Broadview Middle School in Danbury has officially dedicated its “Schoolyard Habitat” garden, with the help of a 3-thousand dollar grant. Broadview was chosen last fall as one of two schools in Connecticut for the Audubon Society Schoolyard Habitat Program. Students involved in the school’s Roots & Shoots afterschool program care for the gardens. The entire sixth grade has used the gardens to learn ecology, starting with a nature walk as a unit introduction.
For the past three years, students and teachers dedicated two areas around the school to gardens that grow native plants and vegetables and encourage good environmental practice for the community.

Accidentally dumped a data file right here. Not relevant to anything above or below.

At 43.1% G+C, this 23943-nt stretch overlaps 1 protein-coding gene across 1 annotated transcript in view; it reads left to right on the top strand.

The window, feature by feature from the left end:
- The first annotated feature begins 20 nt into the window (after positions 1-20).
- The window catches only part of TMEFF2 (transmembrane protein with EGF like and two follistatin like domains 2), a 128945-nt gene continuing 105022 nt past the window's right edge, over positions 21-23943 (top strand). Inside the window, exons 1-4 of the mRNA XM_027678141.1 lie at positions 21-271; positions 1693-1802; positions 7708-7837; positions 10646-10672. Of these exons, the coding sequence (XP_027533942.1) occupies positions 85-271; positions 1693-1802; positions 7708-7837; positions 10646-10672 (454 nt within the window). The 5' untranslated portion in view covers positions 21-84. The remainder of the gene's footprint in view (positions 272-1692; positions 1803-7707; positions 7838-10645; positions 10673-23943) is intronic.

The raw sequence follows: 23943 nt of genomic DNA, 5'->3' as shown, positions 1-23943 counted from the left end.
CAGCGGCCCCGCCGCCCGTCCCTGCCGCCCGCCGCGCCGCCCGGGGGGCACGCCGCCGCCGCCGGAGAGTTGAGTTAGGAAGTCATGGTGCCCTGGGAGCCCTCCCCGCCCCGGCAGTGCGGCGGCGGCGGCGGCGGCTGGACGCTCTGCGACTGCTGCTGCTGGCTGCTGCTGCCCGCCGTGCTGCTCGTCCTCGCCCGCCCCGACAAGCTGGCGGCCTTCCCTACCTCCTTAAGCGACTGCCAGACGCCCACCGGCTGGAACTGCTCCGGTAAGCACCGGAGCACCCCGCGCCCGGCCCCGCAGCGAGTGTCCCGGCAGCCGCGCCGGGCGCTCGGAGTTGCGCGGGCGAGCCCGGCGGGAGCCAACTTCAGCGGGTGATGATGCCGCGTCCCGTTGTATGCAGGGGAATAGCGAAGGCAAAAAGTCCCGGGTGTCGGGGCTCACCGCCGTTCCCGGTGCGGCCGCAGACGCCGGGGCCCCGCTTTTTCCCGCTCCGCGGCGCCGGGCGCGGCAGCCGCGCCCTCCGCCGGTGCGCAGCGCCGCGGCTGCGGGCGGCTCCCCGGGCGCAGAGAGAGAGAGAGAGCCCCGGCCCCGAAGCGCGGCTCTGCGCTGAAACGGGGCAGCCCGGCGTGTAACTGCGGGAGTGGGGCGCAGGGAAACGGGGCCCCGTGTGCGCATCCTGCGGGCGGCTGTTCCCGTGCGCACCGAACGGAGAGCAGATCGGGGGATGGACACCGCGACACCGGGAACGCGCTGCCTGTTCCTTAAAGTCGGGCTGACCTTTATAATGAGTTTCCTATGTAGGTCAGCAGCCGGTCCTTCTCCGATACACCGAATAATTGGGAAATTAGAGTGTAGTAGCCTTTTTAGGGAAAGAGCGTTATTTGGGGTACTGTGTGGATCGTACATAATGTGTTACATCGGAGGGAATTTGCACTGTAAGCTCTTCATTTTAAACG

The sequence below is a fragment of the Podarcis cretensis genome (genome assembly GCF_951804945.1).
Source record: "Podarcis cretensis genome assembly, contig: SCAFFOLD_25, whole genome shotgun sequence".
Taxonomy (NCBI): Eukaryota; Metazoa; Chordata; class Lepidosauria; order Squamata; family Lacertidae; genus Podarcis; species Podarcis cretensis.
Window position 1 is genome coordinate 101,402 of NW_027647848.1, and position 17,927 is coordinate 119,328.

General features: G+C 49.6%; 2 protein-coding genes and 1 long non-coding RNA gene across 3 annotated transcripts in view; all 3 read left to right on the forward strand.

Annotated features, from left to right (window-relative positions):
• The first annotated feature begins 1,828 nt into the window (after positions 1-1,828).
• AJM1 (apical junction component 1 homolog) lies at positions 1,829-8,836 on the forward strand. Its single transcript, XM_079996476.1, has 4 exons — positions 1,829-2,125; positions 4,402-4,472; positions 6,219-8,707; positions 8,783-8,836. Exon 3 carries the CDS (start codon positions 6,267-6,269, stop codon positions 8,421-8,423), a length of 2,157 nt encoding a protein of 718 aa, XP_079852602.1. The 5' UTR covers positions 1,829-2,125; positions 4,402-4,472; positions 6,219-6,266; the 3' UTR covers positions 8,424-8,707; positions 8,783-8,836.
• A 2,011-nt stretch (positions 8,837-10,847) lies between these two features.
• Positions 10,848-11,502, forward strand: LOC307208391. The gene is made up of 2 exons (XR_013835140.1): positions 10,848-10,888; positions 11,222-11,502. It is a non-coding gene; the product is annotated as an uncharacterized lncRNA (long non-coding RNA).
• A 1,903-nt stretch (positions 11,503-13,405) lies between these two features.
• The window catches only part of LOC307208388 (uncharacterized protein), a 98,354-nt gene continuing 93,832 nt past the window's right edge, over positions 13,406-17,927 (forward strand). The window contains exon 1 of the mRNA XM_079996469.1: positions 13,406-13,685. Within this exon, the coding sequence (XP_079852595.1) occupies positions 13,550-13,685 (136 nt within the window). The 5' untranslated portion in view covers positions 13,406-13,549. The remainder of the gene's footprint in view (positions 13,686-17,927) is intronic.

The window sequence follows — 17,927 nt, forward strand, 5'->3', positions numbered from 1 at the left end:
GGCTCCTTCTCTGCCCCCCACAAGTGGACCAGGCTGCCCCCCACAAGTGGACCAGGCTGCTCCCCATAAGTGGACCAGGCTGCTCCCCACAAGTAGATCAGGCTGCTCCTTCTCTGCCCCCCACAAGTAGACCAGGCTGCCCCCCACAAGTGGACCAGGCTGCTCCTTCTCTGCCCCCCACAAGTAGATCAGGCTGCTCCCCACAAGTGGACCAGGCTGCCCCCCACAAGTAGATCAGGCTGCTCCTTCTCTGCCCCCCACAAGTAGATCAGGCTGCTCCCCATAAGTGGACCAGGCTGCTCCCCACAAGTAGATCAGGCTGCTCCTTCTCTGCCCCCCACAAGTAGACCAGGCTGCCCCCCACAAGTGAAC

The gardens were established as a grassroots effort without any resources, which led to the grant funding. A Peace Garden in the front of the school is home to native species. 13 raised beds on the side of the school are used to grow herbs and vegetables, such as cucumbers and peppers.
The raised beds were built by students from the Alternative Center for Excellence and teacher John Webber. Science teacher Dallas Moore and reading teacher Sue Mills led the project with help from school social worker Christine Miller and ESL teacher Val Anderson.